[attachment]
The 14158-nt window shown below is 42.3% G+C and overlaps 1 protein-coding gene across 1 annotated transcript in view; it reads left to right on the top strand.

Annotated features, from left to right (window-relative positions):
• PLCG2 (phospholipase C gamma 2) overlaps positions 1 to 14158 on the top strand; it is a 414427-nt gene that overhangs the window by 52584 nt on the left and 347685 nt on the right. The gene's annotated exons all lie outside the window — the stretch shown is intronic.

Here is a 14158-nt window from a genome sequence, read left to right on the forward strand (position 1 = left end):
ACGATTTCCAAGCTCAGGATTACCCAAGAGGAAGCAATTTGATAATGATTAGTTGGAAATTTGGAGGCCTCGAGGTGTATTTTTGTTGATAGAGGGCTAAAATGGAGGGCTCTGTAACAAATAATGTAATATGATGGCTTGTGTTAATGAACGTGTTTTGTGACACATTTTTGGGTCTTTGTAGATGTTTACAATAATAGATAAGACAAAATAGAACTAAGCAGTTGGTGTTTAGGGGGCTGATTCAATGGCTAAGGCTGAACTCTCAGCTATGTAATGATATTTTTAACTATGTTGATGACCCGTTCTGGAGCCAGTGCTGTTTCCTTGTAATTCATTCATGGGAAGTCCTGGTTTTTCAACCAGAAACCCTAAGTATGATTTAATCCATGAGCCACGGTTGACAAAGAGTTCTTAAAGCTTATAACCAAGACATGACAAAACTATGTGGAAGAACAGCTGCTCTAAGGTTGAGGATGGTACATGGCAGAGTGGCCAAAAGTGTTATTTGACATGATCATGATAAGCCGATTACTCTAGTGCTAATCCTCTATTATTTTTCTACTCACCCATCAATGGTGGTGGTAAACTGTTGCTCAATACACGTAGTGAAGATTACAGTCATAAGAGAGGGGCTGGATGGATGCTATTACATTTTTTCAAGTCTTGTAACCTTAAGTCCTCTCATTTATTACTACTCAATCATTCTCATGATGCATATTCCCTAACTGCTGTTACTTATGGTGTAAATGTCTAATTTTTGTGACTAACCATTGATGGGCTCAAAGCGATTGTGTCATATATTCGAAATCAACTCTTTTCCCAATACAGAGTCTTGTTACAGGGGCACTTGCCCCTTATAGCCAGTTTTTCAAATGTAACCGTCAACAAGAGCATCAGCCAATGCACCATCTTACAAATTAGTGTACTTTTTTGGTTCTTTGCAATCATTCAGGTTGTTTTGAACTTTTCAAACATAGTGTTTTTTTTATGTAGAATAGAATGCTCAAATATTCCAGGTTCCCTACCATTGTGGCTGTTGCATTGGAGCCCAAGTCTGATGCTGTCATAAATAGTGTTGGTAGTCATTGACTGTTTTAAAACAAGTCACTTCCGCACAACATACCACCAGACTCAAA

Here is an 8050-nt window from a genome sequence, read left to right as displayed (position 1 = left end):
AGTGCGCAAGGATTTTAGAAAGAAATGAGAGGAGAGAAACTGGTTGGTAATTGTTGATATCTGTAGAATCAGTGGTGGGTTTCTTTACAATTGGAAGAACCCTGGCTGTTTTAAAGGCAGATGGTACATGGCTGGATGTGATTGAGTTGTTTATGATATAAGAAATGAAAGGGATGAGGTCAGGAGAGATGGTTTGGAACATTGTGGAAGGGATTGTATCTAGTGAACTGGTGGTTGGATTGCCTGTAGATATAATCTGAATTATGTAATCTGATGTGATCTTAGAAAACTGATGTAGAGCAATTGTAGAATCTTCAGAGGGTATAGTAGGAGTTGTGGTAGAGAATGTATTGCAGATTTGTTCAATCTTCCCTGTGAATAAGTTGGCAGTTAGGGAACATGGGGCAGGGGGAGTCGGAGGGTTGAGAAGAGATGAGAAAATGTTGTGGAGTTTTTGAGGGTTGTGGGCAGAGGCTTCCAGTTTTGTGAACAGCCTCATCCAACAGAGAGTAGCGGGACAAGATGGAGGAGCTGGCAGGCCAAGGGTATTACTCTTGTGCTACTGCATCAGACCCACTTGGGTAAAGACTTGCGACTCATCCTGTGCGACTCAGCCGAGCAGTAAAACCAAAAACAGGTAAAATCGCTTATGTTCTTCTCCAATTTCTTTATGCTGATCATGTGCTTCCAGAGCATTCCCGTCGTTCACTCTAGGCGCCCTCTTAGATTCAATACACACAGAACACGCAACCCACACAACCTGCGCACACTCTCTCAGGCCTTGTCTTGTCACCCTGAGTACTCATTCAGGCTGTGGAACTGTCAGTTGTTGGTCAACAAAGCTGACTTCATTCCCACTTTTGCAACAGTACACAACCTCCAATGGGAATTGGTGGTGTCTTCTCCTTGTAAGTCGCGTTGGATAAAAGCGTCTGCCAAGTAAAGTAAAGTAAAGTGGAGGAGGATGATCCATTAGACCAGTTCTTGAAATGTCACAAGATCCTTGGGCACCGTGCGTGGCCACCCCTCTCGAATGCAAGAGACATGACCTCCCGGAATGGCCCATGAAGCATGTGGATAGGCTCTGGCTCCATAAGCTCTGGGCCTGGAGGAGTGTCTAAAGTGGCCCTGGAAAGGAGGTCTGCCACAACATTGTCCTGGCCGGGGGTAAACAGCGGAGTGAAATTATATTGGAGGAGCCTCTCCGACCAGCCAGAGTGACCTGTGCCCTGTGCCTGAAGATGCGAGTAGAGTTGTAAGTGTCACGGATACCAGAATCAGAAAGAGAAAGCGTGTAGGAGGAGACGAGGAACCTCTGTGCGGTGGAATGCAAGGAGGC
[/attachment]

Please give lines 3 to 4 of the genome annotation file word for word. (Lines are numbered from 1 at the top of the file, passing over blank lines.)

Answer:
• PLCG2 (phospholipase C gamma 2) overlaps positions 1 to 14158 on the top strand; it is a 414427-nt gene that overhangs the window by 52584 nt on the left and 347685 nt on the right. The gene's annotated exons all lie outside the window — the stretch shown is intronic.

Here is a 14158-nt window from a genome sequence, read left to right on the forward strand (position 1 = left end):